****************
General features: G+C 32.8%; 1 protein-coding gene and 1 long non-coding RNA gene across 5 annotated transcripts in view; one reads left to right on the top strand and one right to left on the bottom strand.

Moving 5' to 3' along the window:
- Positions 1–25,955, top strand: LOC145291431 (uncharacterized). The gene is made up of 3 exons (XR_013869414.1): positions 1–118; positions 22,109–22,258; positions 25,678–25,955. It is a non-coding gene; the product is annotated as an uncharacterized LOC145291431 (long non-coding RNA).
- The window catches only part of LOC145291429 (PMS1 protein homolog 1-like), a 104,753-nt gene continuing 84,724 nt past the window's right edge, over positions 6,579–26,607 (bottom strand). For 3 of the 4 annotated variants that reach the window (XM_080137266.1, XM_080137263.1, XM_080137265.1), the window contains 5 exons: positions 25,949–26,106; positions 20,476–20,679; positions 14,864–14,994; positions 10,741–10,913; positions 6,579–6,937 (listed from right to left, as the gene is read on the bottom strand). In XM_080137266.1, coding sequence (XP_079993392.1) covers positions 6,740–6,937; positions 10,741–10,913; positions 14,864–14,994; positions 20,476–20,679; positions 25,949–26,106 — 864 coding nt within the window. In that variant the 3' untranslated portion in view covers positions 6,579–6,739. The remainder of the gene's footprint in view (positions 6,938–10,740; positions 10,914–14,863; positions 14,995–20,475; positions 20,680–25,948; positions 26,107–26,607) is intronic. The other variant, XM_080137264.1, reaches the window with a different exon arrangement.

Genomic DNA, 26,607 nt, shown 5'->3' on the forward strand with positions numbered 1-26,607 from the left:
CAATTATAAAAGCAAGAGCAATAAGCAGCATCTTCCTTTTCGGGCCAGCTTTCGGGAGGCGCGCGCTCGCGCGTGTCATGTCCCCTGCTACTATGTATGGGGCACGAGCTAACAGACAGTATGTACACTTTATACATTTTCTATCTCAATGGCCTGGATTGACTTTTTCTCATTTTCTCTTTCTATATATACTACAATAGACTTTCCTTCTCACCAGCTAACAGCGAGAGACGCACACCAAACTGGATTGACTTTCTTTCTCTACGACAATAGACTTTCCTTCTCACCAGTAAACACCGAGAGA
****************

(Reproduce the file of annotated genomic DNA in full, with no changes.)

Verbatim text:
General features: G+C 32.8%; 1 protein-coding gene and 1 long non-coding RNA gene across 5 annotated transcripts in view; one reads left to right on the top strand and one right to left on the bottom strand.

Moving 5' to 3' along the window:
- Positions 1–25,955, top strand: LOC145291431 (uncharacterized). The gene is made up of 3 exons (XR_013869414.1): positions 1–118; positions 22,109–22,258; positions 25,678–25,955. It is a non-coding gene; the product is annotated as an uncharacterized LOC145291431 (long non-coding RNA).
- The window catches only part of LOC145291429 (PMS1 protein homolog 1-like), a 104,753-nt gene continuing 84,724 nt past the window's right edge, over positions 6,579–26,607 (bottom strand). For 3 of the 4 annotated variants that reach the window (XM_080137266.1, XM_080137263.1, XM_080137265.1), the window contains 5 exons: positions 25,949–26,106; positions 20,476–20,679; positions 14,864–14,994; positions 10,741–10,913; positions 6,579–6,937 (listed from right to left, as the gene is read on the bottom strand). In XM_080137266.1, coding sequence (XP_079993392.1) covers positions 6,740–6,937; positions 10,741–10,913; positions 14,864–14,994; positions 20,476–20,679; positions 25,949–26,106 — 864 coding nt within the window. In that variant the 3' untranslated portion in view covers positions 6,579–6,739. The remainder of the gene's footprint in view (positions 6,938–10,740; positions 10,914–14,863; positions 14,995–20,475; positions 20,680–25,948; positions 26,107–26,607) is intronic. The other variant, XM_080137264.1, reaches the window with a different exon arrangement.

Genomic DNA, 26,607 nt, shown 5'->3' on the forward strand with positions numbered 1-26,607 from the left:
CAATTATAAAAGCAAGAGCAATAAGCAGCATCTTCCTTTTCGGGCCAGCTTTCGGGAGGCGCGCGCTCGCGCGTGTCATGTCCCCTGCTACTATGTATGGGGCACGAGCTAACAGACAGTATGTACACTTTATACATTTTCTATCTCAATGGCCTGGATTGACTTTTTCTCATTTTCTCTTTCTATATATACTACAATAGACTTTCCTTCTCACCAGCTAACAGCGAGAGACGCACACCAAACTGGATTGACTTTCTTTCTCTACGACAATAGACTTTCCTTCTCACCAGTAAACACCGAGAGA